When Jobs gathered his top management for a pep talk just after he became iCEO in September 1997,
sitting in the audience was a sensitive and passionate thirty-year-old Brit who was head of the company's design team.
Jonathan Ive, known to all as Jony, was planning to quit.
He was sick of the company's focus on profit maximization rather than product design.
Jobs's talk led him to reconsider.
"I remember very clearly Steve announcing that our goal is not just to make money but to make great products," Ive recalled.
"The decisions you make based on that philosophy are fundamentally different from the ones we had been making at Apple."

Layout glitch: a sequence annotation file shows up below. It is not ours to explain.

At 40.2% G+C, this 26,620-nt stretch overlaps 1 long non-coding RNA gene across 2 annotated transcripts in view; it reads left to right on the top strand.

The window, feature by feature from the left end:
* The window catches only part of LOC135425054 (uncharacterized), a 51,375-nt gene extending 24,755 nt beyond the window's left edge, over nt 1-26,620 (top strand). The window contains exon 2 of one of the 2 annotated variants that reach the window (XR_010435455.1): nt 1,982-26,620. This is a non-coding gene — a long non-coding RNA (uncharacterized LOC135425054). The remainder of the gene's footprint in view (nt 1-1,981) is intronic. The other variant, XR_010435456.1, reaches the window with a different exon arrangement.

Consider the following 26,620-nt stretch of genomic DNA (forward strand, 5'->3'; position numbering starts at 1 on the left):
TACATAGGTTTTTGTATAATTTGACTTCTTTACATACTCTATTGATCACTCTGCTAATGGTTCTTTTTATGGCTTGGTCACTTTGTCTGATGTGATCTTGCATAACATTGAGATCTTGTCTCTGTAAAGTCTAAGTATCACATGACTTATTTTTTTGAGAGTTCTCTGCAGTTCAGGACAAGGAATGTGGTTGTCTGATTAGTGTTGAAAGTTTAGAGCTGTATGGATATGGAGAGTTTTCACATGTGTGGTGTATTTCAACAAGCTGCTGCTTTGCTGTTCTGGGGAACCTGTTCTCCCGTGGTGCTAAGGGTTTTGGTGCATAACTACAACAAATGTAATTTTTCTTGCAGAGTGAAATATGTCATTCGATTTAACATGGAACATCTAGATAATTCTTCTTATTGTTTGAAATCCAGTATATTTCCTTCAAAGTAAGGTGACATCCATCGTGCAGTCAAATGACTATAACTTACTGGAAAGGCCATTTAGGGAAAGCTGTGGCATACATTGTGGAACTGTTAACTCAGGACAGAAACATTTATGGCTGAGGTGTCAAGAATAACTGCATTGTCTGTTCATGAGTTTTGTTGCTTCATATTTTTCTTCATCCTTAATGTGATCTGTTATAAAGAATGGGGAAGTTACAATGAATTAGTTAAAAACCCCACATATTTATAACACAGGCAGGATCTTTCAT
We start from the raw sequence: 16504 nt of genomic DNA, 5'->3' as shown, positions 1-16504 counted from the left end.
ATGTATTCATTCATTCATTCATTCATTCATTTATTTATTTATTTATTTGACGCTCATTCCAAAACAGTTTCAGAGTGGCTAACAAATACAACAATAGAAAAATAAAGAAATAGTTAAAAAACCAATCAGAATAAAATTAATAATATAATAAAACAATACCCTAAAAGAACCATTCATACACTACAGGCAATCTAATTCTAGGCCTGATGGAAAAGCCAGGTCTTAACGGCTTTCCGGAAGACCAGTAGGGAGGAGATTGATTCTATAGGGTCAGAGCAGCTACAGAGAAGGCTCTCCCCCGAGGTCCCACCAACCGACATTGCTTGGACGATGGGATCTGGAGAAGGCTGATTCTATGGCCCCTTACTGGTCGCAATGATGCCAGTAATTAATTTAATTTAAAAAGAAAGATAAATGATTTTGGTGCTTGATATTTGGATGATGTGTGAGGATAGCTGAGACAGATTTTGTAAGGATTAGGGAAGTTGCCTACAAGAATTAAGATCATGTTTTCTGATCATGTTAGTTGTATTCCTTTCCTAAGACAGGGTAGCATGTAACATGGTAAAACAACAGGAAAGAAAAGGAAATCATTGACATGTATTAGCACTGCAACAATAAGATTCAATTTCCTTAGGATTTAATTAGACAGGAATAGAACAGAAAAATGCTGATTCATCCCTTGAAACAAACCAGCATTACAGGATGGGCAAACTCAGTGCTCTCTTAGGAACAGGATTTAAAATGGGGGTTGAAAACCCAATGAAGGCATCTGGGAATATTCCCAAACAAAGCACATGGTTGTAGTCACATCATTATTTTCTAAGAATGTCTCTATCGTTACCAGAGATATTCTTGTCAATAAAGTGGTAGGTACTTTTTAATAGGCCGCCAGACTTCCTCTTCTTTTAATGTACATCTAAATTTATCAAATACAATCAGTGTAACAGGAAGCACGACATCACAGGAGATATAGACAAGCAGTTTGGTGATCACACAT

Ive and Jobs would soon forge a bond that would lead to the greatest industrial design collaboration of their era.
Ive grew up in Chingford, a town on the northeast edge of London.
His father was a silversmith who taught at the local college.
"He's a fantastic craftsman," Ive recalled.
"His Christmas gift to me would be one day of his time in his college workshop,
during the Christmas break when no one else was there, helping me make whatever I dreamed up."
The only condition was that Jony had to draw by hand what they planned to make.
"I always understood the beauty of things made by hand.
I came to realize that what was really important was the care that was put into it.
What I really despise is when I sense some carelessness in a product."